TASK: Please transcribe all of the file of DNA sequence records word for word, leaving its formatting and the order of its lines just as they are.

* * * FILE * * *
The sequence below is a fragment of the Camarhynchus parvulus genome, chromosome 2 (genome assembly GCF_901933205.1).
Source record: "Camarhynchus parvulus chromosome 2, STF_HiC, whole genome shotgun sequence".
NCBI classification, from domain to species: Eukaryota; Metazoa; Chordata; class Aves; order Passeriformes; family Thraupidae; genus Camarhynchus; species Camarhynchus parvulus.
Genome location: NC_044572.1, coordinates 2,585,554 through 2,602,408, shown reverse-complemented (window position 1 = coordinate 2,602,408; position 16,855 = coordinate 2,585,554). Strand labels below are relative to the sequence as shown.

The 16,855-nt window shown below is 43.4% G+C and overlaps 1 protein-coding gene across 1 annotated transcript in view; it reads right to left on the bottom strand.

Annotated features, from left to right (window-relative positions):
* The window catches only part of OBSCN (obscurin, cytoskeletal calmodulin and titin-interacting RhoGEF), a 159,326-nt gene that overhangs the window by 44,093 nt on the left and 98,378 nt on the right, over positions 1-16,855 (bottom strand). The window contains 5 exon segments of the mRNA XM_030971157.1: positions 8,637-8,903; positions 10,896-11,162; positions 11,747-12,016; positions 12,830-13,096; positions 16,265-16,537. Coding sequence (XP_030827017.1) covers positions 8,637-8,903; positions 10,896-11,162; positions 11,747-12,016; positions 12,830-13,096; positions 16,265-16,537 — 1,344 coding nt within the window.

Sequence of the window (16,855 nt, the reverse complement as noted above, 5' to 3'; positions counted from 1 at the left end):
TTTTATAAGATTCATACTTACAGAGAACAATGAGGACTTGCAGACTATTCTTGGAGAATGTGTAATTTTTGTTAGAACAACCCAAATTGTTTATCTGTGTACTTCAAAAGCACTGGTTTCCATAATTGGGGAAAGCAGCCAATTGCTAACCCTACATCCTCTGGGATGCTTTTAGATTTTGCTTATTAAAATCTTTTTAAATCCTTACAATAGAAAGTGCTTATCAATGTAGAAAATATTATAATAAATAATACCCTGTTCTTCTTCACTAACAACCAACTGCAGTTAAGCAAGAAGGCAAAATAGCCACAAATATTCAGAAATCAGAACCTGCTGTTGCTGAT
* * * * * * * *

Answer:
The sequence below is a fragment of the Camarhynchus parvulus genome, chromosome 2 (genome assembly GCF_901933205.1).
Source record: "Camarhynchus parvulus chromosome 2, STF_HiC, whole genome shotgun sequence".
NCBI classification, from domain to species: Eukaryota; Metazoa; Chordata; class Aves; order Passeriformes; family Thraupidae; genus Camarhynchus; species Camarhynchus parvulus.
Genome location: NC_044572.1, coordinates 2,585,554 through 2,602,408, shown reverse-complemented (window position 1 = coordinate 2,602,408; position 16,855 = coordinate 2,585,554). Strand labels below are relative to the sequence as shown.

The 16,855-nt window shown below is 43.4% G+C and overlaps 1 protein-coding gene across 1 annotated transcript in view; it reads right to left on the bottom strand.

Annotated features, from left to right (window-relative positions):
* The window catches only part of OBSCN (obscurin, cytoskeletal calmodulin and titin-interacting RhoGEF), a 159,326-nt gene that overhangs the window by 44,093 nt on the left and 98,378 nt on the right, over positions 1-16,855 (bottom strand). The window contains 5 exon segments of the mRNA XM_030971157.1: positions 8,637-8,903; positions 10,896-11,162; positions 11,747-12,016; positions 12,830-13,096; positions 16,265-16,537. Coding sequence (XP_030827017.1) covers positions 8,637-8,903; positions 10,896-11,162; positions 11,747-12,016; positions 12,830-13,096; positions 16,265-16,537 — 1,344 coding nt within the window.

Sequence of the window (16,855 nt, the reverse complement as noted above, 5' to 3'; positions counted from 1 at the left end):
TTTTATAAGATTCATACTTACAGAGAACAATGAGGACTTGCAGACTATTCTTGGAGAATGTGTAATTTTTGTTAGAACAACCCAAATTGTTTATCTGTGTACTTCAAAAGCACTGGTTTCCATAATTGGGGAAAGCAGCCAATTGCTAACCCTACATCCTCTGGGATGCTTTTAGATTTTGCTTATTAAAATCTTTTTAAATCCTTACAATAGAAAGTGCTTATCAATGTAGAAAATATTATAATAAATAATACCCTGTTCTTCTTCACTAACAACCAACTGCAGTTAAGCAAGAAGGCAAAATAGCCACAAATATTCAGAAATCAGAACCTGCTGTTGCTGAT